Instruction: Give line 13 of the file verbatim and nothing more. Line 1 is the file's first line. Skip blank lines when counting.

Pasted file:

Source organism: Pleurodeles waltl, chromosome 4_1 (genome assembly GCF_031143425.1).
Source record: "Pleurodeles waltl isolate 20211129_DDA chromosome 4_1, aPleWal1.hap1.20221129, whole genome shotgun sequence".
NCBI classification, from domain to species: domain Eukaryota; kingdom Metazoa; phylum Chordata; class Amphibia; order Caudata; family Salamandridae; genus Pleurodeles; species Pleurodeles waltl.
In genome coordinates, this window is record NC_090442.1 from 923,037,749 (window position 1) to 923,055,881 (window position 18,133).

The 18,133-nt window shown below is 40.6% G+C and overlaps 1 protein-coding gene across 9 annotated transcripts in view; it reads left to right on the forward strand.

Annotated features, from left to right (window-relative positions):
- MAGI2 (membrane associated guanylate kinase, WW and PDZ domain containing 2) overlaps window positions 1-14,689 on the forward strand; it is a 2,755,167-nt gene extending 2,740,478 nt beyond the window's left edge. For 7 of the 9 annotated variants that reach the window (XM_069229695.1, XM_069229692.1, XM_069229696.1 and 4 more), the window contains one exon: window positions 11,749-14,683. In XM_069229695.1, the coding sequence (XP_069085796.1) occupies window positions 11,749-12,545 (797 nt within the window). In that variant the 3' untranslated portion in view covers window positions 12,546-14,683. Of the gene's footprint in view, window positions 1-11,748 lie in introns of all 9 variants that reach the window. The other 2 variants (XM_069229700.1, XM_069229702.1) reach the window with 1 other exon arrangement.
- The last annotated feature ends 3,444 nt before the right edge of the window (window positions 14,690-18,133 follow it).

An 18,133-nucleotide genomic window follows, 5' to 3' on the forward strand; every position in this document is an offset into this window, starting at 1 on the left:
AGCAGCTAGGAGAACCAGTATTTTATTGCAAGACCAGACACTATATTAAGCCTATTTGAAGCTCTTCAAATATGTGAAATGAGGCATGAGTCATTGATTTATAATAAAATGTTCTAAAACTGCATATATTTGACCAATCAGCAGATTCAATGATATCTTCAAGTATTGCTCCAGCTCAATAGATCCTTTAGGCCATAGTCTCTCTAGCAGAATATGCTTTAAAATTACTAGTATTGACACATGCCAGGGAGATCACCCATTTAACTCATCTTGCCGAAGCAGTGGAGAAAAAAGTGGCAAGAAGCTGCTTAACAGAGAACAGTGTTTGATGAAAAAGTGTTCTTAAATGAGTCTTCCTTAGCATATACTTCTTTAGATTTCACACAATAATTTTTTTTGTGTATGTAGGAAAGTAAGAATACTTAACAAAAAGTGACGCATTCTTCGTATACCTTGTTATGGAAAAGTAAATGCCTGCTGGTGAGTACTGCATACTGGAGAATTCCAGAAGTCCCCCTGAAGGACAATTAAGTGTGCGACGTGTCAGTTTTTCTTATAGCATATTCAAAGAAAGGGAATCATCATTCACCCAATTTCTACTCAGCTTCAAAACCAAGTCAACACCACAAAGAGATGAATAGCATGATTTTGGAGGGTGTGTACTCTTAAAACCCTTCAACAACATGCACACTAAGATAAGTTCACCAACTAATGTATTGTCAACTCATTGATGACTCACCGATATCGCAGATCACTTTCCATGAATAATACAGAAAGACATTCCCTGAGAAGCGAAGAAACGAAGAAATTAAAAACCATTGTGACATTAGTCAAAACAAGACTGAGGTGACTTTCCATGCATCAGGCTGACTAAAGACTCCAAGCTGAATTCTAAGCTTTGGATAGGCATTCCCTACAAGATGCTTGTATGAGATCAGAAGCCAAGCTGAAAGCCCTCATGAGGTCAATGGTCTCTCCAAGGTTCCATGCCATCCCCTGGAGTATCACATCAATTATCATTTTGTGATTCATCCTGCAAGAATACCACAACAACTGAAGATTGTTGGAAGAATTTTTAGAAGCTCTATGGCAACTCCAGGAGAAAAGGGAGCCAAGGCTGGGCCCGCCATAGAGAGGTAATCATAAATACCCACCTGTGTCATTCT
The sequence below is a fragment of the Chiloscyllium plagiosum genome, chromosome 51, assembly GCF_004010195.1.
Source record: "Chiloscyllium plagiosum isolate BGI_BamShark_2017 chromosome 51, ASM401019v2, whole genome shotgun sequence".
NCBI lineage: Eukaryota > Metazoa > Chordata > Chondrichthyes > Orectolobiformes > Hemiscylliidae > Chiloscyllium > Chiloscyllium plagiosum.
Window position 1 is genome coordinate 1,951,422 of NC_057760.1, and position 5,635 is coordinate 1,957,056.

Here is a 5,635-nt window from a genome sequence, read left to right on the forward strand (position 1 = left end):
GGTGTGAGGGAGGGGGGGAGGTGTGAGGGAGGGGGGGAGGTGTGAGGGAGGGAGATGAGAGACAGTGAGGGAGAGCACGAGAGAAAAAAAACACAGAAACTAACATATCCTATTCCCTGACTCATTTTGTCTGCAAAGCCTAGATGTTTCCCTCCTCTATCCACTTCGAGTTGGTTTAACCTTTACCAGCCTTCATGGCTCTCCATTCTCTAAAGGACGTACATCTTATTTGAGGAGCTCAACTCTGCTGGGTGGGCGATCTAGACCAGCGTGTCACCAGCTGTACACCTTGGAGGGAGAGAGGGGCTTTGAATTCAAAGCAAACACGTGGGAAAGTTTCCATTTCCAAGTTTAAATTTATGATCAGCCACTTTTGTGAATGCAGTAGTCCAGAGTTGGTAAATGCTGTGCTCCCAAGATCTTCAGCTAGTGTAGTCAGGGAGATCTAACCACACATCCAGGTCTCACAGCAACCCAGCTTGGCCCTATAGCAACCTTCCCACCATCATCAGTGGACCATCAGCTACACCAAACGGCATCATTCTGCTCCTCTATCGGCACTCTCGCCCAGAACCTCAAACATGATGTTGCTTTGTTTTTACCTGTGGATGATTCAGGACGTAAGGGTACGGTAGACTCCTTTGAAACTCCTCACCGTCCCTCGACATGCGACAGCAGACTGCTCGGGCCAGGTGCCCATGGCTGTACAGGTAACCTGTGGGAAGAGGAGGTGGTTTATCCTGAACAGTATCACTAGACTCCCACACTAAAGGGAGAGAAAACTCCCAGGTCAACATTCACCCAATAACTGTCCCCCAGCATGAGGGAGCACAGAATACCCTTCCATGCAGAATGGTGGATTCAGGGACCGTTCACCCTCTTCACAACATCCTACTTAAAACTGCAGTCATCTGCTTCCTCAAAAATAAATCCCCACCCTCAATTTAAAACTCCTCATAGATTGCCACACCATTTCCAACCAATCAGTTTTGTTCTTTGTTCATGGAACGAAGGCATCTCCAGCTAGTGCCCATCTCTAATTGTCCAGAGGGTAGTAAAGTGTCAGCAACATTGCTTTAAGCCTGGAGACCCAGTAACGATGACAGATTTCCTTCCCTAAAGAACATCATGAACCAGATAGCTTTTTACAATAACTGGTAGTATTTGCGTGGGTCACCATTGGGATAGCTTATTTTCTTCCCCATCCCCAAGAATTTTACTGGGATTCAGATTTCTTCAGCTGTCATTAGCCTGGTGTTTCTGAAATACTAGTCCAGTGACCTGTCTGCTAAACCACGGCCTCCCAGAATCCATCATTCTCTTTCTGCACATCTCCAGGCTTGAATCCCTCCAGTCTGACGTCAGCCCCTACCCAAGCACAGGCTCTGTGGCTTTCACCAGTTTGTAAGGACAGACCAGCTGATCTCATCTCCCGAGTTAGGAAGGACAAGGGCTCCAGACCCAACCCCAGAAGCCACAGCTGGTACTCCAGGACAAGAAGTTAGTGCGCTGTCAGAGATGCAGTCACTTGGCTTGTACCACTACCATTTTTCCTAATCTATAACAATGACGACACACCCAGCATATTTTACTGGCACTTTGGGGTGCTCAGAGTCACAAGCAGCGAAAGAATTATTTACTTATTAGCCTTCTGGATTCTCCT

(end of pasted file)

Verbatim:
NCBI lineage: Eukaryota > Metazoa > Chordata > Chondrichthyes > Orectolobiformes > Hemiscylliidae > Chiloscyllium > Chiloscyllium plagiosum.